A reader recently asked, “How can an achievement-motivated workaholic learn to back off, relax, de-stress, and feel good about doing it? I am too driven!”
The paradox of happiness is that chasing it may actually make us less happy, a Stanford researcher says.
Maintaining an interest in the goals you pursue can improve your work and reduce burnout, according to research from Duke University.
When someone has a great idea, they hoard that idea. They don’t give it away. They shelter and protect it. They keep it to themselves in fear that someone else might take it. Why would you do that?
Do you have dreams you want to pursue, but never seem to have the time because of the twin demands of work and family?
I make a living doing what I love, and doing what you love for a living is fantastic.
If you accept a job, a relationship, or a lifestyle that you merely tolerate — but don’t appreciate — you’re putting other concerns ahead of your own happiness.
It’s often said that women can have it all – motherhood and a career. But a study suggests that women who rule the household have less energy for or interest in being a rising star in the workplace.
Can money make us happy if we spend it on the right purchases?
Happy individuals are predisposed to seek out and undertake new goals in life and this reinforces positive emotions, say researchers who examined the connections between desirable characteristics, life successes and well-being of over 275,000 people.
Some argue that happiness is not having what you want, but wanting what you have.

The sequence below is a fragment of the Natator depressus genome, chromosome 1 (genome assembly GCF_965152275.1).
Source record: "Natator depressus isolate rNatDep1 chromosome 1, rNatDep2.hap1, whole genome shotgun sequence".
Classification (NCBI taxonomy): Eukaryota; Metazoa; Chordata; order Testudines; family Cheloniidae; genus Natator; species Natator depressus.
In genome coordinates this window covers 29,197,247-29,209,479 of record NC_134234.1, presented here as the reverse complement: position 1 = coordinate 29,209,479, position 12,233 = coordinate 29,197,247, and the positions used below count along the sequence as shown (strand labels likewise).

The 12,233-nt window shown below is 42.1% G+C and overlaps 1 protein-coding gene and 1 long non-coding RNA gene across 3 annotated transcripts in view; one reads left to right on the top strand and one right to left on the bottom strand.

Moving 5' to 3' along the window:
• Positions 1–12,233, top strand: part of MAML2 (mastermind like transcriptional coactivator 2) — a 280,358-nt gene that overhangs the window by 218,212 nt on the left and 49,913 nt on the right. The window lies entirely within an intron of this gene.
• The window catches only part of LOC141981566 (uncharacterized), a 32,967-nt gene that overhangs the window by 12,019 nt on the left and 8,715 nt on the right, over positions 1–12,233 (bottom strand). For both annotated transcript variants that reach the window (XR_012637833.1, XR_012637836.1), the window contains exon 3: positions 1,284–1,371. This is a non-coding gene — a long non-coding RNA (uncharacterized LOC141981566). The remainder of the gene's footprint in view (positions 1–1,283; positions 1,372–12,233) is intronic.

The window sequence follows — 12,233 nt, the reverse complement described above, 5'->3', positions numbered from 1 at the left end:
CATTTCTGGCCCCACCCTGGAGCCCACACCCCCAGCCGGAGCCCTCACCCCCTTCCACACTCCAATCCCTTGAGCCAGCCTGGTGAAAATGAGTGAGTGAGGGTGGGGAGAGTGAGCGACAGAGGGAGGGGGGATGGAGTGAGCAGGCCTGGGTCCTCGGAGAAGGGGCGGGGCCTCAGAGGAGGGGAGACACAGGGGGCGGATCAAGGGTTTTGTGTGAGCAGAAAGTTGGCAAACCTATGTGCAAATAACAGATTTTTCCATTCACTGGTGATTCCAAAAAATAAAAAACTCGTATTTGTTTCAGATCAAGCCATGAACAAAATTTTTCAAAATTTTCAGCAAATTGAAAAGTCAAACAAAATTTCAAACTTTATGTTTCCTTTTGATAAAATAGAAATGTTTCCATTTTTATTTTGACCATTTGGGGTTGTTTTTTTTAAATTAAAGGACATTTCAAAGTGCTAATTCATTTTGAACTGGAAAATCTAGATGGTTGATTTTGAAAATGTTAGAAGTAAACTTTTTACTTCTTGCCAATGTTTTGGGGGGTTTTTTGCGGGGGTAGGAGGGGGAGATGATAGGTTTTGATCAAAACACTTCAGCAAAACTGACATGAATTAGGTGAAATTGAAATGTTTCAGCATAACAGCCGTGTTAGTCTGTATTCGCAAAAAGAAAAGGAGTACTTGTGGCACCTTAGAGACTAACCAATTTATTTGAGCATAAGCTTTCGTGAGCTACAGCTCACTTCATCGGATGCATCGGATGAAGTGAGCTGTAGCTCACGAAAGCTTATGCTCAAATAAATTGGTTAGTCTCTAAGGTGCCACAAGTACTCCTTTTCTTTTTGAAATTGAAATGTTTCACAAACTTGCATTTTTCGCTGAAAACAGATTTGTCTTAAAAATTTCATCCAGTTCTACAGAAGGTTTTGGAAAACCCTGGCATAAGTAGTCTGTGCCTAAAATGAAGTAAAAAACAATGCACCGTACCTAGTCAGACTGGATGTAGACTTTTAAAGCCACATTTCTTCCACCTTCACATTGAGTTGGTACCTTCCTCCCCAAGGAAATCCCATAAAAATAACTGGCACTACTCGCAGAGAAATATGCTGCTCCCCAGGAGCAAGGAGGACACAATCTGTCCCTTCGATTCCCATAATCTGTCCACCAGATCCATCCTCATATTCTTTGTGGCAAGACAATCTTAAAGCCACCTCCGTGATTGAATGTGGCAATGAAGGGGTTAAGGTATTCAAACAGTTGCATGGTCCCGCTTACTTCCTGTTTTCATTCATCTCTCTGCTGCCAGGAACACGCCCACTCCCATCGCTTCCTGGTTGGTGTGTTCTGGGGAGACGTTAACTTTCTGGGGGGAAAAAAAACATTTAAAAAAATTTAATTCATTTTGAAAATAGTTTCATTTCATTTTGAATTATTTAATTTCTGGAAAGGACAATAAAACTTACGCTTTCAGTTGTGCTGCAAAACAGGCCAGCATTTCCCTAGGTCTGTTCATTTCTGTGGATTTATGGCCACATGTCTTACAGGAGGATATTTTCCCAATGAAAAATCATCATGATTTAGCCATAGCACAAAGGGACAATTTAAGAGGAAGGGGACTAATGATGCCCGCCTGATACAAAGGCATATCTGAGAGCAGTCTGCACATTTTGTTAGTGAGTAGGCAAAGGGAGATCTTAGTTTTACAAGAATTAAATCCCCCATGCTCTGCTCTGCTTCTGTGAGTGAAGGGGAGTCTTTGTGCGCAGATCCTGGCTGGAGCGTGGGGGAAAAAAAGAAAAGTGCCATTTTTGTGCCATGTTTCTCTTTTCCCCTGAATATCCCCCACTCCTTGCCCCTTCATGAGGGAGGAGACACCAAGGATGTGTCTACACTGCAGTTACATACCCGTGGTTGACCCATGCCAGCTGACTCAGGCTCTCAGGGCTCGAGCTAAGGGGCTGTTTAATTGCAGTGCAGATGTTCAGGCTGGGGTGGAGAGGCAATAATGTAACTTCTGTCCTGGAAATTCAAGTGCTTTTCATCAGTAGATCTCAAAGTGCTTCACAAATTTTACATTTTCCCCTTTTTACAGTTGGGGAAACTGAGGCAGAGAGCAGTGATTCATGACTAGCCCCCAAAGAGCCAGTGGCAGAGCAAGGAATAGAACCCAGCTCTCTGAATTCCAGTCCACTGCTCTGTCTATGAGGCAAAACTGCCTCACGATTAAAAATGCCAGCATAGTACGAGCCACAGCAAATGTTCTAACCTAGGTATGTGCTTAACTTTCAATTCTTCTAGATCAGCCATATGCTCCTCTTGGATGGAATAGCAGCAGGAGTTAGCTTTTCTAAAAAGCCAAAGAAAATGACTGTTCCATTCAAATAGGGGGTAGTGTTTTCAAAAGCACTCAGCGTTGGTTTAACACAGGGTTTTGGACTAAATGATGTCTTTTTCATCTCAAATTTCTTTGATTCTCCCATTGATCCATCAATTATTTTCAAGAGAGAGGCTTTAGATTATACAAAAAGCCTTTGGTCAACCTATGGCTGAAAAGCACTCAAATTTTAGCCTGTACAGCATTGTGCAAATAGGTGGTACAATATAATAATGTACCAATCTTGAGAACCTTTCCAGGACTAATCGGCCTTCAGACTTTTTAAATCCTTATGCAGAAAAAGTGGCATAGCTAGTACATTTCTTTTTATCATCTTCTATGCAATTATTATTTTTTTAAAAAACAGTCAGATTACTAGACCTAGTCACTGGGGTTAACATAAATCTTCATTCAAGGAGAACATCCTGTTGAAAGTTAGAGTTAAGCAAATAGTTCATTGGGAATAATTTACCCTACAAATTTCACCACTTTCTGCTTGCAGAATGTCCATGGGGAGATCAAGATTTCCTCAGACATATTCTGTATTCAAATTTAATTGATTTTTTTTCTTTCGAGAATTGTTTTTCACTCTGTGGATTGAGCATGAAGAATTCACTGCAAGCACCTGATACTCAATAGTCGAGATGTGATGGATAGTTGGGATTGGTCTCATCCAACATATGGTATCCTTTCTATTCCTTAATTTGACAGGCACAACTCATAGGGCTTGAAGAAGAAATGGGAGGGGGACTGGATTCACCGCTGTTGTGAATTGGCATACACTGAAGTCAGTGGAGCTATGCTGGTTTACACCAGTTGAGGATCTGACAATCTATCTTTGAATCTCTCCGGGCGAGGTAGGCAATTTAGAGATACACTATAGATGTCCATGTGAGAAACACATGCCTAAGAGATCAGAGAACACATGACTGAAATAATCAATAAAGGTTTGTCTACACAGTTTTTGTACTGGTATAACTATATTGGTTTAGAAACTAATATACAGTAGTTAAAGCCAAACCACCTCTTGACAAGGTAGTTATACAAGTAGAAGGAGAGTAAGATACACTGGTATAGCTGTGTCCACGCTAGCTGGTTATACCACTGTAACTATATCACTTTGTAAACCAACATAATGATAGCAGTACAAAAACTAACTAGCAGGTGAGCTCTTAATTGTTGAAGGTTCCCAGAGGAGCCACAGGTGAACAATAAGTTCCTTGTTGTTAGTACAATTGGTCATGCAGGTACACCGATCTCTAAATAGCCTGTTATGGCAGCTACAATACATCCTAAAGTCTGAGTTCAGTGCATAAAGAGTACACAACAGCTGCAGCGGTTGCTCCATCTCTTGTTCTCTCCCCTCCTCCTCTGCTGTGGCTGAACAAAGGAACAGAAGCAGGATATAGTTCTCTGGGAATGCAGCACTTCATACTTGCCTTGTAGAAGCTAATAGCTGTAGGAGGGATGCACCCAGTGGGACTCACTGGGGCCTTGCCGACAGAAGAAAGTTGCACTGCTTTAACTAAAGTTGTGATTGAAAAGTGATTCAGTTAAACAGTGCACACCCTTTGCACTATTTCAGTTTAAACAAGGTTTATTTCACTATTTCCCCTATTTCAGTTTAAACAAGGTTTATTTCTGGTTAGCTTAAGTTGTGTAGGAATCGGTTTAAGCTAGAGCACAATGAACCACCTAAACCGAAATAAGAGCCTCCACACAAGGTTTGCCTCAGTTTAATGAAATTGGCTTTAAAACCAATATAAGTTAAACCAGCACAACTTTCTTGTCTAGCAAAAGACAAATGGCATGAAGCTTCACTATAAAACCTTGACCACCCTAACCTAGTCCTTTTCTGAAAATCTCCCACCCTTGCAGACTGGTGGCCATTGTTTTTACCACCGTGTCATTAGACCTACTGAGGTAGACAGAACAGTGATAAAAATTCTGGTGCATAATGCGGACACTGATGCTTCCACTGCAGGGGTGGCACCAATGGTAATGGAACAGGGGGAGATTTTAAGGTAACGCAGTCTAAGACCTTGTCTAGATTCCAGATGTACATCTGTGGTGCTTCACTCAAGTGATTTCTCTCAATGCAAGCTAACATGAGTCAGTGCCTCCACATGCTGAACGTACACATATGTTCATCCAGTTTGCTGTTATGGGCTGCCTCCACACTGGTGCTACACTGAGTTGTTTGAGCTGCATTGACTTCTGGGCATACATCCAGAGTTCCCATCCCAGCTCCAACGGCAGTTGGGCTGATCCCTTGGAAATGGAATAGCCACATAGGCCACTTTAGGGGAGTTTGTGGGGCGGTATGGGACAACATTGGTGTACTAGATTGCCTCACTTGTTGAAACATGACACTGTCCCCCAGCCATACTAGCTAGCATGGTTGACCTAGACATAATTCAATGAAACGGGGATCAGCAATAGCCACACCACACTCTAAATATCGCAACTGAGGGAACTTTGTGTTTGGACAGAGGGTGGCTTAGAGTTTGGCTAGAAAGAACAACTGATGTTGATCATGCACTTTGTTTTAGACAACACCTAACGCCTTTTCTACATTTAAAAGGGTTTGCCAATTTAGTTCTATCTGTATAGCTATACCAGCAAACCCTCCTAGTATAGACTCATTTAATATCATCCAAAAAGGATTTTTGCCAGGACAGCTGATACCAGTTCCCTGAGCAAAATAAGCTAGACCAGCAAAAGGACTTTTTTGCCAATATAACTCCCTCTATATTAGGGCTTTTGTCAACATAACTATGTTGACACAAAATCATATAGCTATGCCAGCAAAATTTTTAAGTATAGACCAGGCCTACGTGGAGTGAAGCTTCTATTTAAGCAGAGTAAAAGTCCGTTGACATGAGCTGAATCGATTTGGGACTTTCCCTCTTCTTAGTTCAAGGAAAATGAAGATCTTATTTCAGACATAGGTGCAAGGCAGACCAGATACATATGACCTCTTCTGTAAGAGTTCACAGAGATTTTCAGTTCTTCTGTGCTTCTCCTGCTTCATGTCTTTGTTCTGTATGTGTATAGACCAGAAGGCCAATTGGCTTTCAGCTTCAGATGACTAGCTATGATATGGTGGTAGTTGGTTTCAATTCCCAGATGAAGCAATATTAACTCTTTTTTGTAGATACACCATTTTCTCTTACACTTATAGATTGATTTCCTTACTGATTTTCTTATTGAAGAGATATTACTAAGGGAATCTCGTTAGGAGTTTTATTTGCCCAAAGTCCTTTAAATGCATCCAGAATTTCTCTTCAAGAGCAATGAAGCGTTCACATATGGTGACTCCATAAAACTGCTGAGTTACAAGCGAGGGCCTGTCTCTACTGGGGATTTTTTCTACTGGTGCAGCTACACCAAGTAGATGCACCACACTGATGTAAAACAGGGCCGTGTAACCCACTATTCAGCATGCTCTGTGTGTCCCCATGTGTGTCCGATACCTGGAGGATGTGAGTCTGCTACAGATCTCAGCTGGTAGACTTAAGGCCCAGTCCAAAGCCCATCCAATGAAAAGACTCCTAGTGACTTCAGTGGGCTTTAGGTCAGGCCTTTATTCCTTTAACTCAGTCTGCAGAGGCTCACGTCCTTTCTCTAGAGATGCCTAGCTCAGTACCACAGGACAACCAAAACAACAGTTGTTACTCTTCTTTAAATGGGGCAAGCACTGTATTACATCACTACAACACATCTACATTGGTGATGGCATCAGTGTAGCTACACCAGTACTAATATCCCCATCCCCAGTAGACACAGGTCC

Most self-help books on the subject offer tips on how to maximize one’s bliss, but one study suggests that moderate happiness may be preferable to full-fledged elation.
Gretchen Rubin is a published author who wrote ‘The Happiness Project’ — a memoir about how test-driving every principle, tip, theory, and scientific study she could find — whether from Aristotle or St Therese or Martin Seligman or Oprah.
People who work hard at improving a skill or ability may experience stress in the moment, but experience greater happiness on a daily basis and longer term. Here’s why.
When I wrote the first words of my blog, more than five years ago, I had no idea those few keystrokes would change my life.
It seems contradictory to those who are used to sacrificing living for pursuing their goals … but cultivating mindfulness will help you achieve your goals and enjoy life more.
I sat in a crowd of 45,000 in 2013, watching super-billionaire investors Warren Buffett and Charlie Munger riff off each other and deliver quick wit and worldly wisdom about finances and life in general…